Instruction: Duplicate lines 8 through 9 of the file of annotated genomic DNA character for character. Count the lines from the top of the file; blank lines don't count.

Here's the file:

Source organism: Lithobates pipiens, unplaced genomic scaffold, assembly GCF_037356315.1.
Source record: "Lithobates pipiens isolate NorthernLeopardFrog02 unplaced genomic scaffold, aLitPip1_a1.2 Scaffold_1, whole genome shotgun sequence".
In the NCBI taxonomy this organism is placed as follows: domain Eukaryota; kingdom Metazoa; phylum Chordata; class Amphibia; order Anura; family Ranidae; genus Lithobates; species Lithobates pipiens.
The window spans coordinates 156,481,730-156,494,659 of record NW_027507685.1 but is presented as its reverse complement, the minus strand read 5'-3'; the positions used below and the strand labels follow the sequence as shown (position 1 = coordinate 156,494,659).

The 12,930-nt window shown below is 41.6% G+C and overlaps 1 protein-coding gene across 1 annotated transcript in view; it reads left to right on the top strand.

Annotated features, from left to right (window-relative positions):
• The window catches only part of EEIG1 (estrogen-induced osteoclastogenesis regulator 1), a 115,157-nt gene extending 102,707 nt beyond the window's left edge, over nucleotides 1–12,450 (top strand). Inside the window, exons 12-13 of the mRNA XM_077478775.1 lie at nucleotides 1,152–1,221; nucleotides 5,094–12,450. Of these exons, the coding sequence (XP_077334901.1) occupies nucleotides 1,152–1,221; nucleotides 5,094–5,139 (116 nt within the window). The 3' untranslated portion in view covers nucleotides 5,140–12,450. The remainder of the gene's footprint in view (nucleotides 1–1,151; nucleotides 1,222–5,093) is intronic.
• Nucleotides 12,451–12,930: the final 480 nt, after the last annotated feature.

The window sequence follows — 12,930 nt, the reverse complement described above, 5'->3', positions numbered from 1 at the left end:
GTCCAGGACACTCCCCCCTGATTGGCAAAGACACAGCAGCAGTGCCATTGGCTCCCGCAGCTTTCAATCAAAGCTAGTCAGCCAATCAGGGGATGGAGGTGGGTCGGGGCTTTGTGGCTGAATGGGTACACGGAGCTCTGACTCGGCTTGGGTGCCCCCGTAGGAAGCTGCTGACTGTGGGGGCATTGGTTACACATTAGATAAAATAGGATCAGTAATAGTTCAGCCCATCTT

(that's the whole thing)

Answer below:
• Nucleotides 12,451–12,930: the final 480 nt, after the last annotated feature.

The window sequence follows — 12,930 nt, the reverse complement described above, 5'->3', positions numbered from 1 at the left end: